There will be two super-sized commercials, fit for the Super Bowl: Both in 3D.
"The only thing in common this new flavor of 3D has with the 3D of the past generations, is just the word 3D. It's unlike anything you've ever seen," said Steve Schklair.
Steve Schklair runs Three-Ality Digital, the company behind the advancing 3-D Technology.
"We have a left eye camera and we have a right eye camera. When we shoot these cameras are always in motion to keep the shots comfortable for you as the viewer. But we can also use that motion to say 'where are the objects in space.' we could put them right on your screen or we can poke things right out into your living room for you."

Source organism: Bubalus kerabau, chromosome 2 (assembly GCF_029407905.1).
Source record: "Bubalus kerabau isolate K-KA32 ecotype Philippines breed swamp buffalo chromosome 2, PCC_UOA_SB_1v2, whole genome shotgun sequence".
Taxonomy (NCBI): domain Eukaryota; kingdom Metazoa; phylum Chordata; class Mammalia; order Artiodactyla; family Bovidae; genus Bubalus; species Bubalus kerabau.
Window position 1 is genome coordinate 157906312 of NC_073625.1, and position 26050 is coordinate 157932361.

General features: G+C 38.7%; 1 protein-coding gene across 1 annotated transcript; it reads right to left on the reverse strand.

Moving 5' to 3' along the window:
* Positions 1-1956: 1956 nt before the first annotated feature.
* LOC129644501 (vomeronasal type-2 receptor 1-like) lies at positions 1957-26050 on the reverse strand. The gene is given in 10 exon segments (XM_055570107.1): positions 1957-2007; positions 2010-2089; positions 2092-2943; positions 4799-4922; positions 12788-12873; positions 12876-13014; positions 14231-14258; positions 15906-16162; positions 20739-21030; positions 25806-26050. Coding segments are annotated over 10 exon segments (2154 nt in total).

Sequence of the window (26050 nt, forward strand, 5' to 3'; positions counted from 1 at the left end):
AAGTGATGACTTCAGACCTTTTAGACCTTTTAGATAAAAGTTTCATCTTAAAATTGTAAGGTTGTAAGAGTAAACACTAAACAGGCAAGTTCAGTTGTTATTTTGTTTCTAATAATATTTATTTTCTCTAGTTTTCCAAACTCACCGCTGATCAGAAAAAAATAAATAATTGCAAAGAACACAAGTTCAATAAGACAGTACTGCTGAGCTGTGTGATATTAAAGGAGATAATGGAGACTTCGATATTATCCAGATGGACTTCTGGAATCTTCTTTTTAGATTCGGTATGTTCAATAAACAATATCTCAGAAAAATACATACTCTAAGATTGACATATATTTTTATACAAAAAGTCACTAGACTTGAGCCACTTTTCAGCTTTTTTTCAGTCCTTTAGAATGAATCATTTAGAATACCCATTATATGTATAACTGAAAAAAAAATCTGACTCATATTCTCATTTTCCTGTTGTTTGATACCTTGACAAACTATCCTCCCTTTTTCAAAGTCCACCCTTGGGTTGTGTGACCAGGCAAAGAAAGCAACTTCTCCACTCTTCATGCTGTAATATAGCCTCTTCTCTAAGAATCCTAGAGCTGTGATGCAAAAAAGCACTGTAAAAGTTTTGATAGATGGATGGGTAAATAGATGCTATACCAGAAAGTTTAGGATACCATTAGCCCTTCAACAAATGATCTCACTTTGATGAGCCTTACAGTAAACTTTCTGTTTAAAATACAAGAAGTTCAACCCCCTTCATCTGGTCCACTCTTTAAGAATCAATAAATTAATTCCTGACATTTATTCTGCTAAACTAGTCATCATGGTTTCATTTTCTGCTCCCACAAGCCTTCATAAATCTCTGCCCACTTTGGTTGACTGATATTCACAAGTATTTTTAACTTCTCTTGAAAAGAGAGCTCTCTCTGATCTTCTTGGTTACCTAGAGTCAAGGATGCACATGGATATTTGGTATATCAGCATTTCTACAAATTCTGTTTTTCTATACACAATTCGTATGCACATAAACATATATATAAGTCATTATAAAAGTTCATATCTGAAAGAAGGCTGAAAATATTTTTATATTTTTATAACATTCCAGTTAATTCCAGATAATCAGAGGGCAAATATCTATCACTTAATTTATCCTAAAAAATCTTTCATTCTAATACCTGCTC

To make the Sobe Lifewater ad, Super Bowl Veteran Director Peter Arnell needed to combine real life football players with computer generated lizards. It was a precise dance.
"These have to be locked down, very very precise because you have a lot of layers that you're building and those layers cant be out of sync," said Peter Arnell, Chief Creative Officer.
In the 1950's, studios used 3D as a way to lure people away from TVs and back into theaters. but with advanced technology expect to see 3D everywhere.
Dreamworks says every animated feature it produces will now be in 3D.
You can find the glasses at many locations, including Wal-Mart.
On Monday, NBC's comedy "Chuck," will also be on 3D.
David Schwartz, Chief Curator, Museum of the Moving Image said "with digital projection systems and digital production methods that make it possible to have new forms of 3D. You're really seeing a major investment from the studios."
Studios and advertisers are betting once you've been to the third dimension, it may be hard to turn back.